From Connsortium News
With U.S.-Russia tensions as dangerously high as they've been since the worst days of the Cold War, there is potential new evidence that Russia was not behind a hack of the Democratic National Committee, although Congress and the U.S. mainstream media accept the unproven allegation of Russia's guilt as indisputable fact.
The possible new evidence comes in the form of a leaked audiotape of veteran investigative journalist Seymour Hersh in which Hersh is heard to say that not Russia, but a DNC insider, was the source of the Democratic emails published by WikiLeaks just before the start of the Democratic National Convention in late July 2016.
Hersh said on the tape that the source of the leak was former DNC employee Seth Rich, who was murdered on a darkened street in a rough neighborhood of Northwest Washington D.C. two weeks before the Convention, on July 10, 2016. But Hersh threw cold water on a theory that the murder was an assassination in retaliation for the leak. Instead, Hersh concurs with the D.C. police who say the murder was a botched robbery.
Mainstream news outlets have mocked any linkage between Rich's murder and the disclosure of the DNC emails as a "conspiracy theory," but Hersh's comments suggest another possibility -- that the murder and the leak were unrelated while Rich may still have been the leaker.
In dismissing the possibility that Rich was the leaker, mainstream media outlets often ignore one of the key reasons why some people believe that he was: Shortly after his murder, WikiLeaks, which has denied receiving the emails from the Russian government, posted a Tweet offering a $20,000 reward for information leading to the solution of the mystery of who killed Rich.
Julian Assange, WikiLeaks founder and publisher, brought up Rich's murder out of context in an interview with Dutch TV last August. "Whistle-blowers go to significant efforts to get us material and often very significant risks," Assange said. "As a 27-year-old, works for the DNC, was shot in the back, murdered just a few weeks ago for unknown reasons as he was walking down the street in Washington."
Pressed by the interviewer to say whether Rich was the source of the DNC emails, Assange said WikiLeaks never reveals its sources. Yet, it appeared to be an indirect way of naming Rich, while formally maintaining WikiLeak's policy. An alternative view would be to believe that Assange is cynically using Rich's death to divert the trail from the real source.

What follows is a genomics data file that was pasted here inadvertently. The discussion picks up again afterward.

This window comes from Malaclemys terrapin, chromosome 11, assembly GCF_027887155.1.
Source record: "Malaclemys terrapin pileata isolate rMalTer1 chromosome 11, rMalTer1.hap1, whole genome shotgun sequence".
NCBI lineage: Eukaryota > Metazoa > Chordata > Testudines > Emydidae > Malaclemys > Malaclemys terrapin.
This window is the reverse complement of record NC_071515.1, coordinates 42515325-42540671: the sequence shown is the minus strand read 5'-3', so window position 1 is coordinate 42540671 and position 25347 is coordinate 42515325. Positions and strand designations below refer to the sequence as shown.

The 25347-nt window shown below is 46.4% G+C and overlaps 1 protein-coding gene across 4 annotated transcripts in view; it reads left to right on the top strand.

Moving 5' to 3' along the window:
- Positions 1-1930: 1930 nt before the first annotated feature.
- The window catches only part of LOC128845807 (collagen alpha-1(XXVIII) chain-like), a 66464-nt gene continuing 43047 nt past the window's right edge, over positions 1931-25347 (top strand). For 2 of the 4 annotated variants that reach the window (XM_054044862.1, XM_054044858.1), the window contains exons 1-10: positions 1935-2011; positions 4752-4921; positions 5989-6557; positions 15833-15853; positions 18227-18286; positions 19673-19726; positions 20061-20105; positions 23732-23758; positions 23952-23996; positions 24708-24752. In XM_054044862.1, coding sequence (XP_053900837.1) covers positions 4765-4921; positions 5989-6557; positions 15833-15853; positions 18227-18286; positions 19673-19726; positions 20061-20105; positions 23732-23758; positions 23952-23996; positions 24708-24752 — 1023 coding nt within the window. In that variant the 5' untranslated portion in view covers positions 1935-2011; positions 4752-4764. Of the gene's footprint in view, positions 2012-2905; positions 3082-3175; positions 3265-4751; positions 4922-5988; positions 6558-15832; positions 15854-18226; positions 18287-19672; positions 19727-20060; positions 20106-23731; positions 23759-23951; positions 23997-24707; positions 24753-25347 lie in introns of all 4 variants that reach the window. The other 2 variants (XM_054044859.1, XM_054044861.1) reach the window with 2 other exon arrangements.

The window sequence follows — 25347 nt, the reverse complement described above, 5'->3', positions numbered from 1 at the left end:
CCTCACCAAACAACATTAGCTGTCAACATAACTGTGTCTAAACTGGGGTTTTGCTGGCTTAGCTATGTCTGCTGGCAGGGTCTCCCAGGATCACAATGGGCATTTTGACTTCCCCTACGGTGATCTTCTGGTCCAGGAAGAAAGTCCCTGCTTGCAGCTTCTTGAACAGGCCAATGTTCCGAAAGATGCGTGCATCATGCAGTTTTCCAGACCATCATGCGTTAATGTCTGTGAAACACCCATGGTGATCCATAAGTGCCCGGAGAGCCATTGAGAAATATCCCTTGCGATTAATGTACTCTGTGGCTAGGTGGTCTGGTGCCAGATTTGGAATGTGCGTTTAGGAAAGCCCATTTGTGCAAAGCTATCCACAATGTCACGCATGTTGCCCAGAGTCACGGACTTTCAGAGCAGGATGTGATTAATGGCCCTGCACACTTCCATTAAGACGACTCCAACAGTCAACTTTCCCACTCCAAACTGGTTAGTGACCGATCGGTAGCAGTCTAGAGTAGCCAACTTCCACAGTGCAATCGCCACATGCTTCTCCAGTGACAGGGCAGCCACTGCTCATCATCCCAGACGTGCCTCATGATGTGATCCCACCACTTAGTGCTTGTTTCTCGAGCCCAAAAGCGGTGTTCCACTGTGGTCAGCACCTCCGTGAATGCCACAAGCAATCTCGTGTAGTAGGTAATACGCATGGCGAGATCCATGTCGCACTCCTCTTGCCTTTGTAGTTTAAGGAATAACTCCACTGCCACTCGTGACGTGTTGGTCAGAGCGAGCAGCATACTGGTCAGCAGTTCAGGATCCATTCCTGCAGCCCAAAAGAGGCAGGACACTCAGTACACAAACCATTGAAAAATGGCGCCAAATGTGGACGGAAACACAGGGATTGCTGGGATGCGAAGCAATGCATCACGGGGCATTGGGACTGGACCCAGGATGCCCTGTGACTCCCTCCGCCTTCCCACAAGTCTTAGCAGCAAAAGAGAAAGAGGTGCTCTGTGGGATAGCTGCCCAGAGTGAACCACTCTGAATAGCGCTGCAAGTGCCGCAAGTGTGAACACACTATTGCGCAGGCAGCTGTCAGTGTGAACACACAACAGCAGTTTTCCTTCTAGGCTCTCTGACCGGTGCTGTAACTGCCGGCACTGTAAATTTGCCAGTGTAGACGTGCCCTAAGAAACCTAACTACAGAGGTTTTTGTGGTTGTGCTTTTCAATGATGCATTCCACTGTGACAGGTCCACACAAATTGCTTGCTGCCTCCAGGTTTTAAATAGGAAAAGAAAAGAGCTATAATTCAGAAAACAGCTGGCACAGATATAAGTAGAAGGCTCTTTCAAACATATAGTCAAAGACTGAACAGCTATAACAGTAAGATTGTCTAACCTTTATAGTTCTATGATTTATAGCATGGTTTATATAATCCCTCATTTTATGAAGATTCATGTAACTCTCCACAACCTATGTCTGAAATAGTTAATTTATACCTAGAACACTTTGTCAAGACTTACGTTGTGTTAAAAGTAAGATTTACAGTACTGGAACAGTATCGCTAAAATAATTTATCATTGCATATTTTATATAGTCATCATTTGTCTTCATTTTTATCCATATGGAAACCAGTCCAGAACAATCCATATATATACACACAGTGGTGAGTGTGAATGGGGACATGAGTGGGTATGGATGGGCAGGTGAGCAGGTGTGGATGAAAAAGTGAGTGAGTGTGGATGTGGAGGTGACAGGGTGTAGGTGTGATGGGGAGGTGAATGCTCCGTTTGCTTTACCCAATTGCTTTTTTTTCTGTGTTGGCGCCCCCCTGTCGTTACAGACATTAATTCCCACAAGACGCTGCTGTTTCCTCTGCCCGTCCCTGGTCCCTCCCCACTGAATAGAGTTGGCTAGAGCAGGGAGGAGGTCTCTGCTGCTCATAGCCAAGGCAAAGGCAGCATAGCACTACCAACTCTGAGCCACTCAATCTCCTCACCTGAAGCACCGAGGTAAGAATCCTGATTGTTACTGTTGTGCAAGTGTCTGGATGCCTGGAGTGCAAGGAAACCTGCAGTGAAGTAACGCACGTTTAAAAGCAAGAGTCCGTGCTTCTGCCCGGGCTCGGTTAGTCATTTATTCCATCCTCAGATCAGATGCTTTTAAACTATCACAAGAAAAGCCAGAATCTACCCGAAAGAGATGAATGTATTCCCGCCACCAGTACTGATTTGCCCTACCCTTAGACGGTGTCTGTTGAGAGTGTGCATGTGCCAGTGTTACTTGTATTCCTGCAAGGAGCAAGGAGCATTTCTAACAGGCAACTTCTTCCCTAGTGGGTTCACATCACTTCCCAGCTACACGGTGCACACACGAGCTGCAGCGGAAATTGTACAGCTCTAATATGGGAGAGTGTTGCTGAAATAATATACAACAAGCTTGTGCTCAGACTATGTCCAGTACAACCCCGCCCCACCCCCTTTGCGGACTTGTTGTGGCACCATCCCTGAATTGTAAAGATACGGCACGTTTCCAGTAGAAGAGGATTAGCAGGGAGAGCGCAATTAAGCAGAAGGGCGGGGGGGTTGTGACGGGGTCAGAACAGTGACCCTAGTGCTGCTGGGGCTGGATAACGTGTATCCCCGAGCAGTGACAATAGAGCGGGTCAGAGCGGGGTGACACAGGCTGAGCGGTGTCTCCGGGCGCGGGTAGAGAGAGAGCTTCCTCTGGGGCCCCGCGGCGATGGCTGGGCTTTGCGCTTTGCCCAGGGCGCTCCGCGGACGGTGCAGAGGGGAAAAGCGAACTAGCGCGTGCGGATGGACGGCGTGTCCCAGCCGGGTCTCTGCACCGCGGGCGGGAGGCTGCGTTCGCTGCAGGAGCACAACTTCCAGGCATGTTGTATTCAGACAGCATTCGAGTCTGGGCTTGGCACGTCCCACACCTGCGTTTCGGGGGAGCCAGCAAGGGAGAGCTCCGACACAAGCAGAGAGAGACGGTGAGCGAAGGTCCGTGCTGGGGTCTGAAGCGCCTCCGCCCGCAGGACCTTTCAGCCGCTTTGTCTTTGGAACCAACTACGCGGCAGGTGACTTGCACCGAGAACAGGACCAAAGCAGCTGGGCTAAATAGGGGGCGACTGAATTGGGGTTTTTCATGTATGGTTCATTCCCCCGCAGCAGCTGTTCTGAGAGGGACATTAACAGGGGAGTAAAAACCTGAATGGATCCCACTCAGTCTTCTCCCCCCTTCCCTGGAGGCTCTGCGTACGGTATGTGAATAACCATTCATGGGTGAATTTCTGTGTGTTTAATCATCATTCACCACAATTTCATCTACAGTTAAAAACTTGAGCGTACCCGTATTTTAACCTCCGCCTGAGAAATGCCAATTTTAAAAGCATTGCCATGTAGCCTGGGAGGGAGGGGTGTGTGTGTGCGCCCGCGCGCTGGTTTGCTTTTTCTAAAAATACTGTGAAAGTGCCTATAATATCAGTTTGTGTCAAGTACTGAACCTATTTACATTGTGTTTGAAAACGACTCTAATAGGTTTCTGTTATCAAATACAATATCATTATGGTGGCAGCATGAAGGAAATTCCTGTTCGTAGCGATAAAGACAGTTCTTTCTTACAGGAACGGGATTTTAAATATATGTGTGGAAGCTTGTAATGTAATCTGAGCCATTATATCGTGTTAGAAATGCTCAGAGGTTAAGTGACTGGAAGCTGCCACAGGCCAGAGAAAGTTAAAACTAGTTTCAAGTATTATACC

But Assange is likely one of the few people who actually knows who the source is, so his professed interest in Rich's murder presents a clue regarding the source of the leak that any responsible news organization would at least acknowledge although that has not been the case in many recent mainstream articles about the supposed Seth Rich "conspiracy theory."
Hersh's Unwitting Tapes
Hersh's taped comments add another element to the mystery, given his long record of shedding light into the dark corners of the U.S. government's crimes, lies and cover-ups. He exposed the My Lai massacre during the Vietnam War; revealed illegal CIA spying in the 1970s spurring wide-ranging Congressional investigations and reform; and uncovered U.S. torture in Abu Ghraib prison in Iraq.
In the audiotape -- which Hersh told me was made without his permission -- he quoted an unnamed government source who told him that Rich offered the DNC emails to WikiLeaks in exchange for money.
"What I know comes off an FBI report. Don't ask me how. You can figure it out, I've been around a long time," Hersh says on the tape. "I have somebody on the inside who will go and read a file for me. This person is unbelievably accurate and careful, he's a very high-level guy and he'll do a favor. You're just going to have to trust me."
The FBI cyber unit got involved after the D.C. police were unable to access protected files on Rich's computer, Hersh said. So the FBI "found what he'd done. He had submitted a series of documents, of emails. Some juicy emails from the DNC," to Wikileaks, Hersh said.